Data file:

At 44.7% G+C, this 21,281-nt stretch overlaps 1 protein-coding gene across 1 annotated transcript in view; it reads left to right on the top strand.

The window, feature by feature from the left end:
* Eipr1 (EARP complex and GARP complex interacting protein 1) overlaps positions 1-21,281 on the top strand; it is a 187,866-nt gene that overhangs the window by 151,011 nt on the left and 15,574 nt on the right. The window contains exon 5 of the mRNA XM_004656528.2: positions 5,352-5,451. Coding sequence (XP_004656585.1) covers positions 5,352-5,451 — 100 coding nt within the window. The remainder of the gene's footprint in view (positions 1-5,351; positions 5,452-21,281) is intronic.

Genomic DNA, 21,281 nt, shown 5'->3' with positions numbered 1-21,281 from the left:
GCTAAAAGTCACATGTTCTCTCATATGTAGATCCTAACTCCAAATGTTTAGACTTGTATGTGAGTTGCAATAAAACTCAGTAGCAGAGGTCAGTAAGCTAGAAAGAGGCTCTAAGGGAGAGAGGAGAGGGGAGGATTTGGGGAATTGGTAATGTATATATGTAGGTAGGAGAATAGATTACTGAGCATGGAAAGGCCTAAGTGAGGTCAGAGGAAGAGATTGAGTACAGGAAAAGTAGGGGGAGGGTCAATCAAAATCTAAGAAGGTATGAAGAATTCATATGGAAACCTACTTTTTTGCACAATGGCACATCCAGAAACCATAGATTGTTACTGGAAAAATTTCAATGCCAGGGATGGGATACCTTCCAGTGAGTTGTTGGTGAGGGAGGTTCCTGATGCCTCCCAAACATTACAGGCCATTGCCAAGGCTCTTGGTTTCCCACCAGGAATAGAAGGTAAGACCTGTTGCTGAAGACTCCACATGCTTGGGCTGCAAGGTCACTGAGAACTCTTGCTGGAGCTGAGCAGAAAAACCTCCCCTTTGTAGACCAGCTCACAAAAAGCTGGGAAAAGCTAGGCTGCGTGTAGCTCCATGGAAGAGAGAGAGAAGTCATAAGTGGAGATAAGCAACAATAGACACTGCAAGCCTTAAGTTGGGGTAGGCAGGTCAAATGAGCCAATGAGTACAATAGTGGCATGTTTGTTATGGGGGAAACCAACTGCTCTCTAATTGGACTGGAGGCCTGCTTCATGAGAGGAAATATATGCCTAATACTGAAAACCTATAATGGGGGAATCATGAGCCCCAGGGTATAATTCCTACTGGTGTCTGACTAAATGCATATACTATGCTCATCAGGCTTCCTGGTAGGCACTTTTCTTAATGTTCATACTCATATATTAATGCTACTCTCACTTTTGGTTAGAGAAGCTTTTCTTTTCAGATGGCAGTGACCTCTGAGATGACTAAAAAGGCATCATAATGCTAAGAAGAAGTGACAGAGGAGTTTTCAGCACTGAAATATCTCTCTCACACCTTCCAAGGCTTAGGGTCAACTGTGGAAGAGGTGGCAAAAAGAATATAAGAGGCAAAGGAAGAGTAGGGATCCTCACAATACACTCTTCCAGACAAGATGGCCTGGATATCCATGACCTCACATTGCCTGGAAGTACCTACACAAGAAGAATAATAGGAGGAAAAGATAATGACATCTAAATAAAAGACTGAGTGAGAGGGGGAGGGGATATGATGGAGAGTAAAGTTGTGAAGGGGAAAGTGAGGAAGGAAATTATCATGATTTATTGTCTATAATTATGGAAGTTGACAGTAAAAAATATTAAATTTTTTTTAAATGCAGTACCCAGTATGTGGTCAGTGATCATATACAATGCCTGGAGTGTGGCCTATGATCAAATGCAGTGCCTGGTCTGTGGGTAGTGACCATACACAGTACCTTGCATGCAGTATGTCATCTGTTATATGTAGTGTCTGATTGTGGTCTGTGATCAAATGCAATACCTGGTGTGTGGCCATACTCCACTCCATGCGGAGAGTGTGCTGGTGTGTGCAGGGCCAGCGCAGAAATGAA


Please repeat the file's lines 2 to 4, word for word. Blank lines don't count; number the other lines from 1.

The window, feature by feature from the left end:
* Eipr1 (EARP complex and GARP complex interacting protein 1) overlaps positions 1-21,281 on the top strand; it is a 187,866-nt gene that overhangs the window by 151,011 nt on the left and 15,574 nt on the right. The window contains exon 5 of the mRNA XM_004656528.2: positions 5,352-5,451. Coding sequence (XP_004656585.1) covers positions 5,352-5,451 — 100 coding nt within the window. The remainder of the gene's footprint in view (positions 1-5,351; positions 5,452-21,281) is intronic.

Genomic DNA, 21,281 nt, shown 5'->3' with positions numbered 1-21,281 from the left: